epaulo13 epaulo13's picture


epaulo13 wrote:'s not crap. the points made are valid. it's just a different pov than yours and the ndp's.

..and you can't separate incarceration from poverty and racism.

I have to say I'm not surprised that some Winnipeg-based writers would pontificate about matters concerning smaller communities in this province without fully considering the implications of what they are advocating. Dauphin is at least a 2 hour drive from any other major city in Manitoba. So Dauphin jail closes. What do the writers imagine is going to happen? They point out the disruption to family life that incarceration brings. Do you think that's going to be any easier if people have to drive at least 2 hours one way to visit their loved ones in jail? I know I'm being presumptuous here, but do you think the inmates want to be moved further away from their loved ones? Do the writers imagine that with the Dauphin jail closed that people in Dauphin arrested and convicted for crimes are all of a sudden not going to go to jail? And after the jail closes, do you think the Pallister government is going to make any other meaningful investments in Dauphin to help deal with the fall-out from that?

This reminds me of how mental institutions were closed in the 1980s, with the mantra of getting big government out of people's lives. Great idea, unfortunately the institutions were closed  and people were thrown out onto the streets without the supports they needed. It's important to think these things through. If you can point to any First Nations leaders or activists in and around the Dauphin area who are applauding the jail closure, I might reconsider my position.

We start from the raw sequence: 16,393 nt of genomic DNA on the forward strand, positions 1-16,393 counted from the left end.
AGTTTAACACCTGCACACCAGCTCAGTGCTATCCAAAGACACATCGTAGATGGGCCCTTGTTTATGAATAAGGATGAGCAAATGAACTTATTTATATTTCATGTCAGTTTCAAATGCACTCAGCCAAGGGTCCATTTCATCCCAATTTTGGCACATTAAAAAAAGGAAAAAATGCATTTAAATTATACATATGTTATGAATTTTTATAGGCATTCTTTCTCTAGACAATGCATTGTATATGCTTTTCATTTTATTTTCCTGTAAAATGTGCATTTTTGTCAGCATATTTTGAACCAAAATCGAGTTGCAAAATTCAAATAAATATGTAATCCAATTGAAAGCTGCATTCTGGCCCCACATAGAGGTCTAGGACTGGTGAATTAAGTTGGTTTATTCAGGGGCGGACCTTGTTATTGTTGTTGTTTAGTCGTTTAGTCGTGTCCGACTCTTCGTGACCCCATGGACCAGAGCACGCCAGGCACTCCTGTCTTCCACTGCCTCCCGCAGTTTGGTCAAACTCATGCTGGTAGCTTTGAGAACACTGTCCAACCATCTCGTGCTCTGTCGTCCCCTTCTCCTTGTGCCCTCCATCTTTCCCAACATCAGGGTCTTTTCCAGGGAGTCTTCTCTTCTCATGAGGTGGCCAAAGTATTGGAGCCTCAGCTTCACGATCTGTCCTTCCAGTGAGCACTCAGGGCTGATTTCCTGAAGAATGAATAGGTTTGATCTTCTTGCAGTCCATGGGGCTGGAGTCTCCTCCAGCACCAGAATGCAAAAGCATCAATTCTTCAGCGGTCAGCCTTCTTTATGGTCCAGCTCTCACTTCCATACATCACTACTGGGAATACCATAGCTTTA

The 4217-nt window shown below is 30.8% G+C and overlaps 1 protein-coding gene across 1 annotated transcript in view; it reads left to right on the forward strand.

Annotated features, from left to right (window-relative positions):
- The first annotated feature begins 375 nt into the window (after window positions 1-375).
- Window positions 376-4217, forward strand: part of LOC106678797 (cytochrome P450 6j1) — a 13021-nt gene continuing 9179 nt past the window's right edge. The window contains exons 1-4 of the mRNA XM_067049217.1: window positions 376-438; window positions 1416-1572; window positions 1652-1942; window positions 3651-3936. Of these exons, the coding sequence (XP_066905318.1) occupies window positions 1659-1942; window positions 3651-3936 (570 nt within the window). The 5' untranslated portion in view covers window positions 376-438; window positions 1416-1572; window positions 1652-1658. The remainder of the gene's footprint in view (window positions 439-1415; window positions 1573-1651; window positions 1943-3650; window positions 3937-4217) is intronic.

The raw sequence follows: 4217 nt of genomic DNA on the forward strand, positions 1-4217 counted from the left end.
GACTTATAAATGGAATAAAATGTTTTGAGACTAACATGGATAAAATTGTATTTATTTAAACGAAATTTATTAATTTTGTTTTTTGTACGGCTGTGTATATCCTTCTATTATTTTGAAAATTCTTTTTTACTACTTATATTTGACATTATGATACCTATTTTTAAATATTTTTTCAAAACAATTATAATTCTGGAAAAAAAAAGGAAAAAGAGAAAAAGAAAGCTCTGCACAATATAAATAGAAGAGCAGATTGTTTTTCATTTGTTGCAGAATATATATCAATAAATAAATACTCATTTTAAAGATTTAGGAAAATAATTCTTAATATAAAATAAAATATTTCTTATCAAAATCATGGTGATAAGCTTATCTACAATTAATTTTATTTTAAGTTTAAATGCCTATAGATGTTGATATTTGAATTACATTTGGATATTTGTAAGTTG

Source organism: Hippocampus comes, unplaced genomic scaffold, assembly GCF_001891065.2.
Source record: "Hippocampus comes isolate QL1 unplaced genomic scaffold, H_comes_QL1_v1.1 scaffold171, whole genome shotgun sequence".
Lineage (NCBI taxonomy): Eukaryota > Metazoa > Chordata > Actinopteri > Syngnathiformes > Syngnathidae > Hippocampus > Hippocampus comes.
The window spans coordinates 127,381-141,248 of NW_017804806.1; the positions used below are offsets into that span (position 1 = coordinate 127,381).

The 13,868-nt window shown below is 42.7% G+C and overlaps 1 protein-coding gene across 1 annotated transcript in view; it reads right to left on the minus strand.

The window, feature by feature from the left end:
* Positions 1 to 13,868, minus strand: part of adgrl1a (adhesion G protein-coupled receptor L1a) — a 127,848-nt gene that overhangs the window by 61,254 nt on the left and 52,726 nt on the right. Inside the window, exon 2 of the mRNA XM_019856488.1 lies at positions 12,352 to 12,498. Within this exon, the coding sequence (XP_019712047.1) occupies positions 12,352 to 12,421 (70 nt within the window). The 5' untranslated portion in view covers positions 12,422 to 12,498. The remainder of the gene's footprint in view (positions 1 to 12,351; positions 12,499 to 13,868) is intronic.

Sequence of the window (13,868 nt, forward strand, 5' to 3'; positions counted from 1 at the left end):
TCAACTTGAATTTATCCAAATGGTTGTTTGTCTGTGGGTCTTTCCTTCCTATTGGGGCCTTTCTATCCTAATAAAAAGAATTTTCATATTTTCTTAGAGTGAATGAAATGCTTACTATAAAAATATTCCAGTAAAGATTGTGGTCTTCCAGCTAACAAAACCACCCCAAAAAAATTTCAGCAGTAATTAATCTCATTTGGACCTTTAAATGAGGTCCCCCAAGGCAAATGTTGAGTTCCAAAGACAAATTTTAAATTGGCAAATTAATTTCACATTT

He's not from Dauphin, but Manitoba Metis Federation David Chartrand had this to say about the closure:

What they’re doing is actually taking individuals to be greater distances from their families’ support and pack them up into Headingly or Brandon. So they’re really going to pack up those institutions if they’re not already packed as is. But if they could challenge for the working poor and individuals, especially indigenous people who struggle day-by-day. But to find themselves hardly being able to get to Dauphin, which is sometimes a 1900 mile drive, or get somebody to drive them, or hire a vehicle to try and go see their loved one or family member. Now imagine they have to go to Winnipeg or Brandon and how are they going to get there when they can hardly get to Dauphin in the first place?

epaulo13 epaulo13's picture

..after overseeing the colonial project, after presiding over law and order politics, after presiding over racist and poverty policy that lead to incarceration the ndp doesn't get to score points arguing that it is concerned about the prisoners. the hypocrisy is to overwhelming.    


epaulo13 wrote:
..after overseeing the colonial project, after presiding over law and order politics, after presiding over racist and poverty policy that lead to incarceration the ndp doesn't get to score points arguing that it is concerned about the prisoners. the hypocrisy is to overwhelming.